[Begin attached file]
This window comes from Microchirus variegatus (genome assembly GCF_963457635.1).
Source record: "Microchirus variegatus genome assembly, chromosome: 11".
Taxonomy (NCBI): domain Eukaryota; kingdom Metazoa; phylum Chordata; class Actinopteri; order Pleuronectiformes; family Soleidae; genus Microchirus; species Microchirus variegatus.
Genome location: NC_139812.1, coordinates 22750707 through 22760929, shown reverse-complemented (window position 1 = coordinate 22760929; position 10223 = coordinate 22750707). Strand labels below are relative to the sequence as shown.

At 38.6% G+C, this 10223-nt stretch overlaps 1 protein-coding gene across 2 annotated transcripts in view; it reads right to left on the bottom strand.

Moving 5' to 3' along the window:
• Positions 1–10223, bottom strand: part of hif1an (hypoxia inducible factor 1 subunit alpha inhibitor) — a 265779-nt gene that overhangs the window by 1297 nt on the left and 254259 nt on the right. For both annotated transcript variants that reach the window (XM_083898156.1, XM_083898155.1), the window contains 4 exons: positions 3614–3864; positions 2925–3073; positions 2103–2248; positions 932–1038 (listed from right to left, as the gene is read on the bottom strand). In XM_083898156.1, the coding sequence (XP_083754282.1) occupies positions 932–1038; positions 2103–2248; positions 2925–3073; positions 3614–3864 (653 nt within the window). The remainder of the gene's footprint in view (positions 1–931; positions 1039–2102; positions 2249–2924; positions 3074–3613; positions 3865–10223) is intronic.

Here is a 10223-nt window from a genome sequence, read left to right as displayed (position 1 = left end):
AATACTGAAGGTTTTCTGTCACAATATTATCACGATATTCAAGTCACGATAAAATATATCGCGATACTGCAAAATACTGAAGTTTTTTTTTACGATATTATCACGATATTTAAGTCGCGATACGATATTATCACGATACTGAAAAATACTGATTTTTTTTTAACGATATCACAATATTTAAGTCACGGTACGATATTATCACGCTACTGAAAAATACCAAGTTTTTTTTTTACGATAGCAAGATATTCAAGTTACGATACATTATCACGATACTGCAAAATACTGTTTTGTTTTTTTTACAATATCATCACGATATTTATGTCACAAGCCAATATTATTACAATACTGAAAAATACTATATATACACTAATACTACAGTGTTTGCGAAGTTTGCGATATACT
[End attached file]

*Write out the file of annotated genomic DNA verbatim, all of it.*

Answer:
This window comes from Microchirus variegatus (genome assembly GCF_963457635.1).
Source record: "Microchirus variegatus genome assembly, chromosome: 11".
Taxonomy (NCBI): domain Eukaryota; kingdom Metazoa; phylum Chordata; class Actinopteri; order Pleuronectiformes; family Soleidae; genus Microchirus; species Microchirus variegatus.
Genome location: NC_139812.1, coordinates 22750707 through 22760929, shown reverse-complemented (window position 1 = coordinate 22760929; position 10223 = coordinate 22750707). Strand labels below are relative to the sequence as shown.

At 38.6% G+C, this 10223-nt stretch overlaps 1 protein-coding gene across 2 annotated transcripts in view; it reads right to left on the bottom strand.

Moving 5' to 3' along the window:
• Positions 1–10223, bottom strand: part of hif1an (hypoxia inducible factor 1 subunit alpha inhibitor) — a 265779-nt gene that overhangs the window by 1297 nt on the left and 254259 nt on the right. For both annotated transcript variants that reach the window (XM_083898156.1, XM_083898155.1), the window contains 4 exons: positions 3614–3864; positions 2925–3073; positions 2103–2248; positions 932–1038 (listed from right to left, as the gene is read on the bottom strand). In XM_083898156.1, the coding sequence (XP_083754282.1) occupies positions 932–1038; positions 2103–2248; positions 2925–3073; positions 3614–3864 (653 nt within the window). The remainder of the gene's footprint in view (positions 1–931; positions 1039–2102; positions 2249–2924; positions 3074–3613; positions 3865–10223) is intronic.

Here is a 10223-nt window from a genome sequence, read left to right as displayed (position 1 = left end):
AATACTGAAGGTTTTCTGTCACAATATTATCACGATATTCAAGTCACGATAAAATATATCGCGATACTGCAAAATACTGAAGTTTTTTTTTACGATATTATCACGATATTTAAGTCGCGATACGATATTATCACGATACTGAAAAATACTGATTTTTTTTTAACGATATCACAATATTTAAGTCACGGTACGATATTATCACGCTACTGAAAAATACCAAGTTTTTTTTTTACGATAGCAAGATATTCAAGTTACGATACATTATCACGATACTGCAAAATACTGTTTTGTTTTTTTTACAATATCATCACGATATTTATGTCACAAGCCAATATTATTACAATACTGAAAAATACTATATATACACTAATACTACAGTGTTTGCGAAGTTTGCGATATACT